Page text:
• Scrape the Tongue: Use tongue cleaner or even a piece of dental floss to remove the bacteria in your mouth and activate the digestive system
  • Brush Teeth: If you have access to ayurvedic toothpaste, neem and licorice flavor is best
  • Oil Pull: Swish sesame or coconut oil in your mouth without swallowing for at least 5 minutes, then spit out.  You will notice change in consistency of oil to milky.  This is good news, toxins are being eliminated!
  • Drink 1 to 2 cups warm water: Start the day by moving impurities out of the system and clearing the channels for a fresh new day
  • Neti Pot: a great technique to keep nasal passages clear and free from bacteria, follow with Nasya Oil and or a few drops of warm ghee
  • Rosewater: Drop one to two drops pure rosewater in each eye promoting clarity and refresh
  • Self-Oil Massage: A wonderful Self-Care ritual. Give yourself a massage with warm sesame or coconut oil every morning or evening. Benefits include calming the nervous system, lubrication, improving circulation and nourishing the spirit from inside out.
  • Morning is a great time for Light Exercise, Pranayama, Yoga and Meditation Practice

Day Routine:

  • Eat three healthy meals a day with largest meal at lunchtime.  Eating three meals stokes our digestive fire while also allowing time between meals for digestion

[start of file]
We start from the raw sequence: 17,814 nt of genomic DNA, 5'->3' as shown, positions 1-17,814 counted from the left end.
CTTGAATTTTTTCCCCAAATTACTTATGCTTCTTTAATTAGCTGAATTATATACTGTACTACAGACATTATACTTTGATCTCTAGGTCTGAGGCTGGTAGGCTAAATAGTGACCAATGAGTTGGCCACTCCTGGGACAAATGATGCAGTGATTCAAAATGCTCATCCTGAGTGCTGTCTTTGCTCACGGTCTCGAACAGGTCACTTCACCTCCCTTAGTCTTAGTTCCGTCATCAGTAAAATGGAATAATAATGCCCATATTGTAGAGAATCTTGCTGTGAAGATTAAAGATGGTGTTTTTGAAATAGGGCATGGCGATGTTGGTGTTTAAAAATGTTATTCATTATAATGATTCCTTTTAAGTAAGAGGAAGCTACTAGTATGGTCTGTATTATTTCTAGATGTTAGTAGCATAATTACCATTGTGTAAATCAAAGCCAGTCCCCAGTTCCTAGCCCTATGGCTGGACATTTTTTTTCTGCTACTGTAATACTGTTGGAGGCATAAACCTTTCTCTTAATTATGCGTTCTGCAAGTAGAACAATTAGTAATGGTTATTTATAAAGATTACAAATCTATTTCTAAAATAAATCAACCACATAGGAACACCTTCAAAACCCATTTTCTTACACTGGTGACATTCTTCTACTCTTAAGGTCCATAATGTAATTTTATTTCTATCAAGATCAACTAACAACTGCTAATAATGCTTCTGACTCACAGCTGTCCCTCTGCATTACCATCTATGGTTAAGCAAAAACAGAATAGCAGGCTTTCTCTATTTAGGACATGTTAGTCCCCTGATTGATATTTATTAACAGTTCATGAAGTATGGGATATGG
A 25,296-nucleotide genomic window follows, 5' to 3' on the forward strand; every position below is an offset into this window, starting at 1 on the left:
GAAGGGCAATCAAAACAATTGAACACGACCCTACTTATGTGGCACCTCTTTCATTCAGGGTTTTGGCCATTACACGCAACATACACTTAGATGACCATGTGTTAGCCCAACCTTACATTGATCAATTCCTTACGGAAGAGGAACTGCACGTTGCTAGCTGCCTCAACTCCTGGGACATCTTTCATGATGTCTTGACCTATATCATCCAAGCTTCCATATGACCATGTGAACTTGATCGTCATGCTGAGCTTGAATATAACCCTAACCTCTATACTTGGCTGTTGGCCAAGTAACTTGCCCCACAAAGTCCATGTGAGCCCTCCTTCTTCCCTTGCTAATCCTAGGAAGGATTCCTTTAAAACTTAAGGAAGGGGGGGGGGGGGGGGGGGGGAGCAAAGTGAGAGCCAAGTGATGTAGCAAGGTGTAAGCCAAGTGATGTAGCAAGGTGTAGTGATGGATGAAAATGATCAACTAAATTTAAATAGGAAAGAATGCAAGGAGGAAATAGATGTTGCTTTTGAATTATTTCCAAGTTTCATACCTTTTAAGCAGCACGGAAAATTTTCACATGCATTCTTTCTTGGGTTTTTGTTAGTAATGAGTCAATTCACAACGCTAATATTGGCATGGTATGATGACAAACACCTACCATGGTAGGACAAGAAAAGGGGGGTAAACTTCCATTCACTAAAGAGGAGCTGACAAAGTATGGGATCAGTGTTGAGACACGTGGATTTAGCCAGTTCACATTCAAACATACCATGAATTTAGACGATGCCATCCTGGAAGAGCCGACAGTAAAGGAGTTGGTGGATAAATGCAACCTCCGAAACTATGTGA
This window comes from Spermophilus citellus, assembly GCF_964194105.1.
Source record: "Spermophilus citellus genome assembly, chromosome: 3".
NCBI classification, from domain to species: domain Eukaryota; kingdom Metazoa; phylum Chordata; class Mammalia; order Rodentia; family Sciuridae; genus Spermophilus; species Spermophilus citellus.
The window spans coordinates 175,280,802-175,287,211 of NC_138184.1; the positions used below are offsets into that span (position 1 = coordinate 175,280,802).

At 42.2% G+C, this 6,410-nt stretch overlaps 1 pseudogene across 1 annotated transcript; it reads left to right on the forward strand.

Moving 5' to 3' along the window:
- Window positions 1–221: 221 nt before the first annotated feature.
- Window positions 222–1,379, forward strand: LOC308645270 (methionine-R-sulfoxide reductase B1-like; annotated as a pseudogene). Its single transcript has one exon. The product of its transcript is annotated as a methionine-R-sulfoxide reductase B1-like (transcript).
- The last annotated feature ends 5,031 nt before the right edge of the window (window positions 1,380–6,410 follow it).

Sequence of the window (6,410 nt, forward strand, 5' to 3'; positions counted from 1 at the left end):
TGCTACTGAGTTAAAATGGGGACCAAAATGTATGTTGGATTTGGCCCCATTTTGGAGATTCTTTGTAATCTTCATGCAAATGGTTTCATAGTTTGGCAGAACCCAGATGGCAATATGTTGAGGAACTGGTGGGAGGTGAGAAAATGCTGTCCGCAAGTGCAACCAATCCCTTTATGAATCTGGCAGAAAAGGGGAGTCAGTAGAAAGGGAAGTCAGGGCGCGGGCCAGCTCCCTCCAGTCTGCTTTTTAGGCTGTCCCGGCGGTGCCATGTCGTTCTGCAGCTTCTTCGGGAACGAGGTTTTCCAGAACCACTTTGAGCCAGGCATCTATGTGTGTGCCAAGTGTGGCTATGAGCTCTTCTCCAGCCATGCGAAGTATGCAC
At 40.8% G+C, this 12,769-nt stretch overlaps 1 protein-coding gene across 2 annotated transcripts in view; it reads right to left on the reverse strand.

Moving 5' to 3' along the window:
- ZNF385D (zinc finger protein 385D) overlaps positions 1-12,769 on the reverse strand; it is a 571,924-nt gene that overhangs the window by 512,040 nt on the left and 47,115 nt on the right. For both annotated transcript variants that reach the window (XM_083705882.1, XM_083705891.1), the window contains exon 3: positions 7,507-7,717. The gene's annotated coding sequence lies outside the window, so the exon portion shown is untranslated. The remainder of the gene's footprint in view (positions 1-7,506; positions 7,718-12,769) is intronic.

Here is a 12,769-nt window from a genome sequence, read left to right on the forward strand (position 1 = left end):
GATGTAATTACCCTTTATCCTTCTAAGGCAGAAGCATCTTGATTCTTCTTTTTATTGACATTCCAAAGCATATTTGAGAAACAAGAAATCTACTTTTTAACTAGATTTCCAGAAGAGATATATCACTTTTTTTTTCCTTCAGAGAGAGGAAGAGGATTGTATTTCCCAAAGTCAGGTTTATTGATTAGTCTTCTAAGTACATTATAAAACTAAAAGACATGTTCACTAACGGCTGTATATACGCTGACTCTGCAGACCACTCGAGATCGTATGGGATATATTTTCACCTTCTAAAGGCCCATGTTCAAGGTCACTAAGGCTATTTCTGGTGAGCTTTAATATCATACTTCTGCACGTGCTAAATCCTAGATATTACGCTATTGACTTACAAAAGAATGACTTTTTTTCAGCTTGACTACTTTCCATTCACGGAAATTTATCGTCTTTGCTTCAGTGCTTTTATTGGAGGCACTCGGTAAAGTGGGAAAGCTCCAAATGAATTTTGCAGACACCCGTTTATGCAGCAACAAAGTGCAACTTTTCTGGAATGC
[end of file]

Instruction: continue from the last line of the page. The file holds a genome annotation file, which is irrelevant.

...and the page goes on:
• Limit snacking to fresh fruit and herbal teas
  • Favor warm foods over cool, warm beverages over cold: Warm beverages and food may help reduce onset of corona virus
  • Eat in a mindful environment free of distractions
  • Favor Spring Tastes of Bitter, Astringent and Pungent
  • Incorporate Green Juices, soups and smoothies into your meals
  • Stay Hydrated sipping warm water throughout the day: Add a pinch of sea salt and coconut sugar with lime if feeling dehydrated
  • Suggested Daily Supplements to Keep Immune System Strong: Zinc, Vitamin C, Vitamin D, Vitamin B12, Medicinal Mushrooms(Chaga, Reishi) and Tumeric

Evening Routine:

  • Begin to wind down after an early supper
  • Light reading, warm bath, pranayama, warm oil massage, and or meditation suggested